I respectfully beg to differ from Maurice D’Aoust’s interpretation (guest post 3/20/14) of General McClellan’s Sept. 13, 1862 telegram to Lincoln announcing the finding of the Lost Order.
The issue: Did McClellan send his telegram at noon or at midnight on Sept. 13?
The point of it all: How and when and in what form did McClellan respond to the remarkable discovery of Lee’s campaign plan?
Here are all the facts relating to this telegram that I have been able to verify.
1. The sending copy, important enough to be certainly in McClellan’s hand, sent from Frederick, Md. to Lincoln in Washington on Sept. 13, is not on record.
2. The primary copy of McClellan’s telegram is therefore the copy made by the operator at the War Department telegraph office. It is dated Sept. 13 and time-marked 12M. It is in the National Archives, Record Group 107, Microcopy 473, Roll 50. It bears the stamp of the Official Records compilers. Call it the Archives Copy.
3. The manifold, or carbon copy of the Archives Copy is in the Seward Papers, University of Rochester. It is of course identical to the Archives Copy (including the 12M time-mark) except no Official Records stamp. This carbon is important because it identifies which of the operator’s copies is the primary copy (above). Call it the Seward Copy.
4. Having made an original and carbon, the War Department telegraph operator made a copy for Mr. Lincoln, the addressee. It is a fair copy, careful written, in a slightly different format. It is time-marked 12M in the telegrapher’s hand. In another hand, 12M is altered to 12 Midnight, i.e., 12M + idnight. (This alteration is clearly seen on the microfilm and clear enough on the digitized version.) This copy is in the Lincoln Papers, Library of Congress. Call it the Lincoln Copy.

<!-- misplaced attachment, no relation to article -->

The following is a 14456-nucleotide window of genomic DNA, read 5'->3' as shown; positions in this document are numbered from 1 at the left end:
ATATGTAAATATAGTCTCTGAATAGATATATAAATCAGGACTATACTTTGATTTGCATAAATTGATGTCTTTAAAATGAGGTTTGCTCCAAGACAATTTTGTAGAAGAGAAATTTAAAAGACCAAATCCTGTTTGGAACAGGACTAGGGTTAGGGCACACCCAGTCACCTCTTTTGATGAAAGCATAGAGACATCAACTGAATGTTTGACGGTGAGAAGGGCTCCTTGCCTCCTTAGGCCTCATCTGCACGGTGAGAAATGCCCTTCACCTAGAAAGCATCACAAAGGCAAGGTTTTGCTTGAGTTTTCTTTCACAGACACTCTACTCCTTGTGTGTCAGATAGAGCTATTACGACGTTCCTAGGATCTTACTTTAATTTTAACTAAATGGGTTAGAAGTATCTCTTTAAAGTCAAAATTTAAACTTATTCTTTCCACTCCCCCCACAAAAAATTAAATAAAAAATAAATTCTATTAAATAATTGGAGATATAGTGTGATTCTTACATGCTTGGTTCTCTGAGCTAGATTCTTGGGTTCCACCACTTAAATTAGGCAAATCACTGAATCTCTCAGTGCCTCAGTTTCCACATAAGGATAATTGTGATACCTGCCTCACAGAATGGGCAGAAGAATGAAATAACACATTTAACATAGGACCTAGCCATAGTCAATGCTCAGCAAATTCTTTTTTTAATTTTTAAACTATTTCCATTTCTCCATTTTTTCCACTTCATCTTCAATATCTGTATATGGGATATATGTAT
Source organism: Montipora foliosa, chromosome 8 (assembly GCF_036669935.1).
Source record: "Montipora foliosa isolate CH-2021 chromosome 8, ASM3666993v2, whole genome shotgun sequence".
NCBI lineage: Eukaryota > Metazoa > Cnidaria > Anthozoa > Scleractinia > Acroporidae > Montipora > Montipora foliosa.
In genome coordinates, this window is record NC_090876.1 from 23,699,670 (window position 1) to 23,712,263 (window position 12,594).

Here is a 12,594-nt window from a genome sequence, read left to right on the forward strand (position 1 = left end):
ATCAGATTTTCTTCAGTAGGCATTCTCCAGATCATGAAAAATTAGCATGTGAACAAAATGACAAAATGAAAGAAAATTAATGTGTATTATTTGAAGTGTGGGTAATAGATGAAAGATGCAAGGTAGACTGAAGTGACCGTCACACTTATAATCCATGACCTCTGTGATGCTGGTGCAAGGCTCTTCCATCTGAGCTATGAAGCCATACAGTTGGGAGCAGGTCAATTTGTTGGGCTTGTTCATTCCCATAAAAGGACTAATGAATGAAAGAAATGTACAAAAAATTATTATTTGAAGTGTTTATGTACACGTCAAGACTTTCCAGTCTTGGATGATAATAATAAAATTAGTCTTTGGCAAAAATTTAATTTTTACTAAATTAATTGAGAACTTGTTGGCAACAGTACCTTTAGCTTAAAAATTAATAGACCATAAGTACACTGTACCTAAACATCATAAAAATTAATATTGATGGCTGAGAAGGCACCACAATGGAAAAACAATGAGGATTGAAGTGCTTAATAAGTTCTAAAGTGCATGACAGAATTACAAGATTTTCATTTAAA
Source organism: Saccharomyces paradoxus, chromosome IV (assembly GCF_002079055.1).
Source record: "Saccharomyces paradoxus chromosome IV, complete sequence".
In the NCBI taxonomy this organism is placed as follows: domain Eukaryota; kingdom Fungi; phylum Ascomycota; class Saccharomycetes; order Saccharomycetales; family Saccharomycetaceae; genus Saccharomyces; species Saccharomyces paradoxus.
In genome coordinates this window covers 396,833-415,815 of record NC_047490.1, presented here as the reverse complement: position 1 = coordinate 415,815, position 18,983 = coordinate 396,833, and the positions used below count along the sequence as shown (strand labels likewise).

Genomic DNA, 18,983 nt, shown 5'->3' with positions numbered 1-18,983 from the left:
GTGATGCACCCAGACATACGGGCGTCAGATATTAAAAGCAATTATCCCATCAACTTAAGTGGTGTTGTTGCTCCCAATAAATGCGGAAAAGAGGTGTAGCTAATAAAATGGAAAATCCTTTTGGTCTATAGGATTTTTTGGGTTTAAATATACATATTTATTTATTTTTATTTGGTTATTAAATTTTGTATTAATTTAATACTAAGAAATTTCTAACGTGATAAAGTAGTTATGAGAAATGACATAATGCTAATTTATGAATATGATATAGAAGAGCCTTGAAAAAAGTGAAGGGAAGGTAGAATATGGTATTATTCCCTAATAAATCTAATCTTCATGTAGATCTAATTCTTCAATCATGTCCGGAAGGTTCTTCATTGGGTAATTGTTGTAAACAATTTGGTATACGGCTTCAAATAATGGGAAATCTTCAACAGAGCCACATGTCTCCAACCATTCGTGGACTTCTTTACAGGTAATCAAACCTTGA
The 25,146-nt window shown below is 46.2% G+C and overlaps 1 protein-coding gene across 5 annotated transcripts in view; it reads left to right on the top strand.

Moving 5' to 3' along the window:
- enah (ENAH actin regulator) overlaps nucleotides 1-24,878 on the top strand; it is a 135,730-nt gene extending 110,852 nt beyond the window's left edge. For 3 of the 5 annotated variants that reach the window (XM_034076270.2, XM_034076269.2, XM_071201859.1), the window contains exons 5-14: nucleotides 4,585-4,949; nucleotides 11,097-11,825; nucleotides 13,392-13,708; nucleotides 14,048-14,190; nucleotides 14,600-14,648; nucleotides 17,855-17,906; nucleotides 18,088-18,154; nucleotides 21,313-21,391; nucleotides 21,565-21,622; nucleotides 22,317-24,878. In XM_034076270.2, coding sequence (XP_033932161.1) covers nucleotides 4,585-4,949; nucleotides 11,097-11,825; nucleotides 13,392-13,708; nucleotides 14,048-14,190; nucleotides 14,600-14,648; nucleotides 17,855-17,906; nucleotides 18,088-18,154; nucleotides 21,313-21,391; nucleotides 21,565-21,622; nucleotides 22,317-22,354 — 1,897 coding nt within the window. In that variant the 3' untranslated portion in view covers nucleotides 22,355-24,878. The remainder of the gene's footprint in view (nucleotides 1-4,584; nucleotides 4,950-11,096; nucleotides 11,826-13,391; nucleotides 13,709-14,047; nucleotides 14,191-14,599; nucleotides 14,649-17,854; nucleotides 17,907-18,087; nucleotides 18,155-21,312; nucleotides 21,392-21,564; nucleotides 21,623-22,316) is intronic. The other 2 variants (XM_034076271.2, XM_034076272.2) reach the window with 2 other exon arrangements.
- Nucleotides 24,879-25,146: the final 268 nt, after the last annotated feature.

5. The Sept. 13 telegram was first printed a year later, in 1863, in the Report of the Committee on the Conduct of the War, copied from the Archive Copy supplied by the War Department and marked 12M. It was published in the Official Records (19.2:281) in 1887, from the OR- stamped Archives Copy and marked 12M. It is published in my The Civil War Papers of George B. McClellan (1989) p. 453, transcribed from the Archives Copy and marked 12M.
6. The Lincoln Copy of the telegram was sequestered for 95 years, in the president’s papers until 1865, then held by Robert Todd Lincoln and donated to the Library of Congress, and opened to the public in 1947. (I came upon the Lincoln Copy—surely not the first to do so—on Lincoln Papers microfilm about 30 years ago when researching my McClellan biography and McClellan Papers. It posed a puzzle. I applied to it the same tests I’ve outlined here and concluded it was an anomaly, not historically viable.)
7. 12M is the abbreviation for 12 Meridian, or noon, standard in Civil War telegraphy. 12M is not a standard abbreviation for midnight in Civil War telegraphy or anywhere else. (I have 22 examples of McClellan 12M telegrams, nearly all in his hand; 14 by content or received time are explicitly noon. The rest are neutral as to time; none implies midnight.) When McClellan meant noon on a telegram he marked it 12M. Always. McClellan never time-marked 12 Midnight on a telegram.